You're probably in trouble if half your hits are courtesy of Paul Janish.
SYRACUSE, NY (May 30, 2013) - Photos from the fourth game of the Syracuse Chiefs/Gwinnett Braves series.
Kinda late, but I've had serious issues with SB Nation lately. I think they're blocking me. The only way I can access the site is via my mobile device, which is so slooooooow. I've done a trace route, and it's pretty clear SB Nation is blocking my IP address. They say my account is in good standing, so it's probably by mistake. A typo, an overly generous use of wildcards, or maybe I share an IP address with a spammer, but for whatever reason, I'm accidentally blocked. Boo!
Tyler Pastornicky and Jose Constanza hug before the game starts, as usual.
Todd Cunningham during the national anthem.
The Chiefs' starter, Ross Ohlendorf, does this quirky little bow as part of his wind up.
I don't remember it from his time with the Yankees. I guess it's new.
Ohlendorf has since been called up. He had a great start, and the Nationals are making room for him to stay - in the bullpen.
Jose Constanza in the on-deck circle.
After Cunningham drew a walk in the first, Pastornicky hit a grounder to third.
The fielder misplayed it, and no one was sure whether it was a hit or a reached on error. Everyone looked to the scoreboard, to see if a "1" appeared under "H" or "E."
It never did, and everyone, including Pastornicky, was wondering which it was. The next inning, I heard him asking a teammate if a decision had been made yet.
Gradually, it dawned on us that the decision must be "none of the above." It was ruled a fielder's choice. No hit, no error.
Bases were loaded, but they were unable to cash in.
The infielders take the field. Janish had his hands full, bringing out all the caps and gloves.
Sean Gilmartin took the mound for the G-Braves.
Paul Janish singled in the second - the first hit of the game.
Janish on first base with bench coach Billy Nicholson and Chiefs first baseman Chris Marrero.
Note the setting sun shining right in their faces. Beautiful golden light for photos, but tough on the fielders. From first base, the setting sun is right behind the shortstop.
For that reason, the shortstops were intentionally throwing one-hoppers to first - so the first baseman wouldn't be blinded by the sun.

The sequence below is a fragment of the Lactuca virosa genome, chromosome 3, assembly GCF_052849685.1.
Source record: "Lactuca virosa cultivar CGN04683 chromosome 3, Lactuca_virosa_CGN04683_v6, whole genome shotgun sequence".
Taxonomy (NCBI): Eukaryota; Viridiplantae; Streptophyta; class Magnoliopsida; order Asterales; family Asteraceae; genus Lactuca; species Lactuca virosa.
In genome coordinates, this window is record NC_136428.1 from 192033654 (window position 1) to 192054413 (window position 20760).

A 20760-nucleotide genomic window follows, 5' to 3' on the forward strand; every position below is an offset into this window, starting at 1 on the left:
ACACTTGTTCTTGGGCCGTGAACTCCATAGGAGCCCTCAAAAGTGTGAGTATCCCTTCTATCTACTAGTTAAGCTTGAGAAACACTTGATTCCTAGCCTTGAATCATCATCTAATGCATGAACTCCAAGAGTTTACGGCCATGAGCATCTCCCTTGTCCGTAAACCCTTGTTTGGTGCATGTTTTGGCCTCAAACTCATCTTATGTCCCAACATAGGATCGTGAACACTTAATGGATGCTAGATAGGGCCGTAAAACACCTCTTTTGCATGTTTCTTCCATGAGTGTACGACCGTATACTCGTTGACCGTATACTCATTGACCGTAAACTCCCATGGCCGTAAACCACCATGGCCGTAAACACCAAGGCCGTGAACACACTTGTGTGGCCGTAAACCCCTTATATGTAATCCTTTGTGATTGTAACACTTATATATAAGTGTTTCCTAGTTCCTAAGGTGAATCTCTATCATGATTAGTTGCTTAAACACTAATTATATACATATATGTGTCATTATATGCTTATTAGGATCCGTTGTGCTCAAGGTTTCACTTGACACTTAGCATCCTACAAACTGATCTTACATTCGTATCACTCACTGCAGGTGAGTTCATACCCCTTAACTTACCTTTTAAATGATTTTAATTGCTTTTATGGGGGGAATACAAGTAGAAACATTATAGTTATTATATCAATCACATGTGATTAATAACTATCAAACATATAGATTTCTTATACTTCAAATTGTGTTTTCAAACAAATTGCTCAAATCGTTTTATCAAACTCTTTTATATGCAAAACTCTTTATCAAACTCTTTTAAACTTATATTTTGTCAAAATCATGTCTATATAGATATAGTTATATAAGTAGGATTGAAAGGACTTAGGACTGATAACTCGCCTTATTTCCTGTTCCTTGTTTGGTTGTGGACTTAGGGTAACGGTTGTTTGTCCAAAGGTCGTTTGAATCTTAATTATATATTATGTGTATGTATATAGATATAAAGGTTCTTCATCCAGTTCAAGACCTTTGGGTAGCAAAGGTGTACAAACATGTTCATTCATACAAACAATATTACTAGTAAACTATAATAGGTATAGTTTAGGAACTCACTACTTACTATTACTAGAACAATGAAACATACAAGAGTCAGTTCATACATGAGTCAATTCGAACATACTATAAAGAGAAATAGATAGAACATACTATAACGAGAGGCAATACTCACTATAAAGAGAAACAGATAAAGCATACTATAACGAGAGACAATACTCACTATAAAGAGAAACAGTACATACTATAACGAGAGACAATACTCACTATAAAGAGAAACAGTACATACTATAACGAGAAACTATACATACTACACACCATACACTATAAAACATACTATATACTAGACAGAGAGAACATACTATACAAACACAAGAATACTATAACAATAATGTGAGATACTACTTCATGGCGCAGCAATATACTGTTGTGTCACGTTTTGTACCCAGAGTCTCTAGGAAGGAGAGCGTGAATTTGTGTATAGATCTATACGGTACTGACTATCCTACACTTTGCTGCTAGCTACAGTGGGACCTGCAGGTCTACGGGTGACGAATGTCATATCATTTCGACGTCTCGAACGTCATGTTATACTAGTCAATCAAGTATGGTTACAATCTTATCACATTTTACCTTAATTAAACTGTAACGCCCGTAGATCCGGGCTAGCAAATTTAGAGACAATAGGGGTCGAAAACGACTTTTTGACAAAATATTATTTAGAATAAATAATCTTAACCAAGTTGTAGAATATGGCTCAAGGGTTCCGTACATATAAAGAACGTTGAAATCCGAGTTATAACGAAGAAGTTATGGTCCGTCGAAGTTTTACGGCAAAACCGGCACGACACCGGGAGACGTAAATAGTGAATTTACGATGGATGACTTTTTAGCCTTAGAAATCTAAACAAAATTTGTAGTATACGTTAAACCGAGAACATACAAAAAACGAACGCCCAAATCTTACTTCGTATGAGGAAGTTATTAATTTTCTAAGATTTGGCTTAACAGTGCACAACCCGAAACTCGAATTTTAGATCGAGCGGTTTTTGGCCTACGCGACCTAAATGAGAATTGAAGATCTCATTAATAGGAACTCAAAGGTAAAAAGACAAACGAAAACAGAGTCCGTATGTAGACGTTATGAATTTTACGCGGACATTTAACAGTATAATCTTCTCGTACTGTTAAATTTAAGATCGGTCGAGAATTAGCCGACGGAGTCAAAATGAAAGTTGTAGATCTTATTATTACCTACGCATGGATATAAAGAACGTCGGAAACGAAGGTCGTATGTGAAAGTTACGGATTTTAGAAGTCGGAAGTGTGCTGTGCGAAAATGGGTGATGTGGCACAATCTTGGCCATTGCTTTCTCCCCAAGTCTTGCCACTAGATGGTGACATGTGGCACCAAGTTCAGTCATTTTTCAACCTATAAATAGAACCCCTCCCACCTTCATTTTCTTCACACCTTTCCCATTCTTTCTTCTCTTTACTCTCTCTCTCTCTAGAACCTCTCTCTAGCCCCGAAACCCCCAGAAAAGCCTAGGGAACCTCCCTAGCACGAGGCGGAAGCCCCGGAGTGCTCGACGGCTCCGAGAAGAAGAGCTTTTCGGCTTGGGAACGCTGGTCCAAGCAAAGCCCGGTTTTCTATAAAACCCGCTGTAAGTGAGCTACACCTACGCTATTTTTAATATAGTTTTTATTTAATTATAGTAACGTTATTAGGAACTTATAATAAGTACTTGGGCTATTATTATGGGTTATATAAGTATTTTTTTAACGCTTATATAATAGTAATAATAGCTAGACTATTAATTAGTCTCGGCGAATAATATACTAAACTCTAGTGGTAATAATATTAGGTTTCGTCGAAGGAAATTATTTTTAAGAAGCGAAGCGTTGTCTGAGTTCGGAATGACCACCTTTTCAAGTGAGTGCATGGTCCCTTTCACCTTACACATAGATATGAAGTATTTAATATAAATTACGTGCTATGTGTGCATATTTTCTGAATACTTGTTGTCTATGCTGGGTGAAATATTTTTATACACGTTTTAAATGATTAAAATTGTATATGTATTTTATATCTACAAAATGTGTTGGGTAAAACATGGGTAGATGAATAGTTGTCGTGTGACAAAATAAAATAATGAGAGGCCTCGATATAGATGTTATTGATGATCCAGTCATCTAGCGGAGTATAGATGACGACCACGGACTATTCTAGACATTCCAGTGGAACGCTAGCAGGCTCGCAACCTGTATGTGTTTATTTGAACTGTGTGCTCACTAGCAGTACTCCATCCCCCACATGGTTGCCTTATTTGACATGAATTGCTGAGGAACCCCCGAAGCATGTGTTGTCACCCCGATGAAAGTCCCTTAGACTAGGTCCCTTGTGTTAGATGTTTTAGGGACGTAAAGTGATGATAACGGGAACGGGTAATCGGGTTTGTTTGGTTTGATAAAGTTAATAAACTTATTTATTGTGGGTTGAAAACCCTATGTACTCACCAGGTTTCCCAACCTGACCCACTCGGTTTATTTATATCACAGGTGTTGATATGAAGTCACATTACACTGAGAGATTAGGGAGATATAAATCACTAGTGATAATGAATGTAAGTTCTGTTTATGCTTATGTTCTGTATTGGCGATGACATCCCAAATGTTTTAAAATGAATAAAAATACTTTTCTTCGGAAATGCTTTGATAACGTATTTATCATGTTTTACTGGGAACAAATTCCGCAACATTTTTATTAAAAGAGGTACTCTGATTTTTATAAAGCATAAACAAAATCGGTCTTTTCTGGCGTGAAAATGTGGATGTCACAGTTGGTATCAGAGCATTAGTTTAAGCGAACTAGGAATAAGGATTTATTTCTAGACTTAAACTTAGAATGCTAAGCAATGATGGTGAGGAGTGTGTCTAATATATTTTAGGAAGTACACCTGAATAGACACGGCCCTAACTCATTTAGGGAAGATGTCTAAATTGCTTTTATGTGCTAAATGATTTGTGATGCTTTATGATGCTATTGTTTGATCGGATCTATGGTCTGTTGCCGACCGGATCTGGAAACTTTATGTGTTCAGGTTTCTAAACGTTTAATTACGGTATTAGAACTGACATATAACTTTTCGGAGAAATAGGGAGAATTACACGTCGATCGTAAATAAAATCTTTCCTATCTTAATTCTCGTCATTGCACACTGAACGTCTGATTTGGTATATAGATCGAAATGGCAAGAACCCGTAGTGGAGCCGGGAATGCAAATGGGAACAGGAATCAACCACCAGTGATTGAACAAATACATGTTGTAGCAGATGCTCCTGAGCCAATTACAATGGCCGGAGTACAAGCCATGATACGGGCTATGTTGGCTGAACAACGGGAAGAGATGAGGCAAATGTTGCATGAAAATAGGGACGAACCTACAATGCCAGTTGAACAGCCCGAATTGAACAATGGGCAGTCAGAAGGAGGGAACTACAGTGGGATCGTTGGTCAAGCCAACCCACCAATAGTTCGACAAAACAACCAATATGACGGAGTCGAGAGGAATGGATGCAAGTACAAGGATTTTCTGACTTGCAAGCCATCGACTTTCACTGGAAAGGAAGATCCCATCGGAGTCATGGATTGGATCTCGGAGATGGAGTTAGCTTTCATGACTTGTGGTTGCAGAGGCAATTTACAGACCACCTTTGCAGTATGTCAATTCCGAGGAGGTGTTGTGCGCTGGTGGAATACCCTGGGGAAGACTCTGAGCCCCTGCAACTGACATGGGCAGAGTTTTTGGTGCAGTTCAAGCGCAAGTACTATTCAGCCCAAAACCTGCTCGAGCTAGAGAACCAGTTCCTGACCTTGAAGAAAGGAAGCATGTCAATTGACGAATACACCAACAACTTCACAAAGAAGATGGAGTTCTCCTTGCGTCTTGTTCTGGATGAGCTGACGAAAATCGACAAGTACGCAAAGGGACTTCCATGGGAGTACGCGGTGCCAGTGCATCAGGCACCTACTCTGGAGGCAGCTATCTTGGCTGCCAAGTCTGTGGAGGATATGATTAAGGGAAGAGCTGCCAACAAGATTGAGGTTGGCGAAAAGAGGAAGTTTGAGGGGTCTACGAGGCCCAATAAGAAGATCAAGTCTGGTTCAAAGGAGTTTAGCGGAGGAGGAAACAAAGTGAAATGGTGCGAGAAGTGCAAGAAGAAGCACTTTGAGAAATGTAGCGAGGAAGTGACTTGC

The day before, Janish got a throwing error. I was surprised to see it in the box score, because I was at the game and did not see any errors by Janish. The error should have been on Mejia. He missed the catch. (And it wasn't just me - the crowd started laughing and yelling "He dropped it!") But I guess since it was a one-hopper, it was ruled a throwing error.
The broadcasters didn't seem to understand that it was intentional. They were saying Janish's arm must be injured, because he kept throwing balls in the dirt.
Gilmartin bunted Janish over, but he ended up stranded when Constanza struck out.
Tyler Pastornicky blows...bubbles. :-)
Ernesto Mejia tosses his helmet in disgust after striking out in the third.
Pastornicky singled in the 6th.
Shortstop Zach Walters can't make the catch.
Terdoslavich reacts to striking out in the sixth.
He was erased when Constanza hit into a double play.
Zach Walters with the throw, Will Rhymes backing up.
Constanza puts his hat on to take the field.
UFOs over Syracuse? No, just David Hale on the mound in the 7th. The red light is a train signal.
The trains run right by the ballpark, and trains have been adopted as the team's symbol. The Chiefs used to have an Indian chief logo, but, well, you know the baggage that comes with that these days. They wanted to change it, and after a brief flirtation with the name "Sky-Chiefs," they settled on re-interpreting "Chiefs" as "chiefs of industry," with the train symbolizing that.
Joe Leonard fields a groundout in the 7th.
The G-Braves went quietly, not doing much even when Ohlendorf gave way to Tanner Roark. With only four hits, two by the #8 hitter, it wasn't surprising they were blanked. Syracuse 5, Gwinnett 0.
Janish waves to a friend in the stands. He had a nice night, anyway. A nice series, even; he went 6 for 14 in Syracuse.